Health Hollywood Local News West Hollywood

Coronavirus is now leading cause of death in L.A. County

LOS ANGELES — Nearly 70 more deaths from the coronavirus were reported in Los Angeles County April 23, and at an average of 44 daily fatalities over the past 12 days, it has become the county’s leading cause of death, dwarfing the flu and heart disease.

Barbara Ferrer, head of the county Department of Public Health, announced another 68 deaths, although that figure includes three fatalities that were reported by Long Beach, which has its own health agency. The new deaths pushed the countywide total to 797.

For the 716 deaths for which data is available, 37% were Latino, 28% white, 18% Asian and 15% black. Of all the deaths, 89% of the patients had underlying health conditions.

Ferrer also announced another 1,081 new cases of COVID-19, raising the countywide total to 17,508.

Ferrer said that since April 12, 535 people have died from the coronavirus, meaning 67% of all of the county’s fatalities have occurred in the past 12 days. That equates to an average of about 44 deaths per day, meaning the coronavirus “has now become the leading cause of death” in the county, she said.

“More people are dying each day from COVID-19 than from other diseases that we track and get information,” she said. “To put this in perspective, on average there are five people who die from flu each day during flu season. There are eight people who die from COPD (lung disease) and emphysema each day, and there are 31 people who pass away each day because of coronary heart disease. These are our leading causes of death across the county.”

With the death toll increasing rapidly in the past two weeks, Ferrer said the numbers “are a stark reminder for all of us of the importance of slowing the spread of COVID-19,” and the need to maintain physical-distancing and other health orders — despite the relaxing of such rules in some jurisdictions and calls from some groups for California to follow suit.

“Across the county, the number of people in the last two months that have died from COVID-19 is greater than the number of people that died from influenza over the past eight months’ flu season, and this is true for the United States as a whole as well,” Ferrer said.

Ferrer also said the nice weather and growing calls from some people for a lifting of public health orders shouldn’t lull people into thinking they can flock to beaches.

“It’s very important even with the good weather that people do not congregate together outside,” she said. “So enjoy the outdoors alone or with other members of your household. And this means please take a walk, go for a jog or sit outside in your yard and allow your children to be outside and enjoy this beautiful weather.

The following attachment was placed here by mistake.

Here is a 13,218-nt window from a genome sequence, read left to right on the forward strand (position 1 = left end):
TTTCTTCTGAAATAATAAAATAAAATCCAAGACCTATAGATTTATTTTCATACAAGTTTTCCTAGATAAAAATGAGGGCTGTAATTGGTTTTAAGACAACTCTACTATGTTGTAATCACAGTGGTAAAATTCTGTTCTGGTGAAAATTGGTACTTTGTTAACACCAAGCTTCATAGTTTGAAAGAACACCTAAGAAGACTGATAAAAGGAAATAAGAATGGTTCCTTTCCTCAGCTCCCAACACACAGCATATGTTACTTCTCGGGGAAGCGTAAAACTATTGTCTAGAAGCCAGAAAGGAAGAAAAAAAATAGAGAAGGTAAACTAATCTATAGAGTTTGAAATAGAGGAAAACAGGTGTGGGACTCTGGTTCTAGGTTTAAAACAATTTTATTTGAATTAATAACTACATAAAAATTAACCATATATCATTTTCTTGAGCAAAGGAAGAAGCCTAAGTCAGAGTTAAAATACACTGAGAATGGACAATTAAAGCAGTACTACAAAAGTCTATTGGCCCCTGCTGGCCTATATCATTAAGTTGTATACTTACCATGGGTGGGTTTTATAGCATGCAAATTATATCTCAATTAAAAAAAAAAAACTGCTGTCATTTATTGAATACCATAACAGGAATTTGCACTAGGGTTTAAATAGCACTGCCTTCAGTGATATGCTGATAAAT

“But you need to do it as a household and not to congregate in places and spaces that are beautiful but will defeat our need for us to keep our distance still.”

Gov. Gavin Newsom earlier in the day said that 115 people in California had died from the disease over the past 24 hours, making it the deadliest day in the state for the coronavirus.

Included in the county’s more than 17,000 cases are 100 homeless people, the majority of them due to an outbreak that remains under investigation at the Union Rescue Mission on Skid Row in downtown Los Angeles.

Ferrer said the county is still awaiting some test results from the facility, but officials said earlier this week that at least 56 people had tested positive, and one staff member has died.

A total of 286 institutional settings — including nursing homes, skilled nursing facilities, assisted living facilities, shelters, jails and prisons — have had at least one case. Those institutions have accounted for a total of 3,343 cases, and 310 deaths, representing 39% of all coronavirus fatalities in the county.

The vast majority of those deaths were residents of skilled nursing facilities, where testing is being ramped up this week to include all residents and staff regardless of whether they are showing any symptoms.

Los Angeles Mayor Eric Garcetti announced April 22 that testing will now be offered to all front-line workers — such as health care workers, grocery and pharmacy workers, firefighters and police officers — regardless of whether they were symptomatic. The 30-plus testing sites across the county had previously been restricted to people who were showing some type of symptoms.

Ferrer said more than 98,000 people have been tested to date across the county, with about 14% of them testing positive. She again encouraged people to get tested if they are showing symptoms, even if they might be afraid of learning the results.

“I know many people are scared of getting their results,” she said. “They’re worried that they won’t be able to manage if they’re found to be positive and need to isolate. But the county family is here to help you.”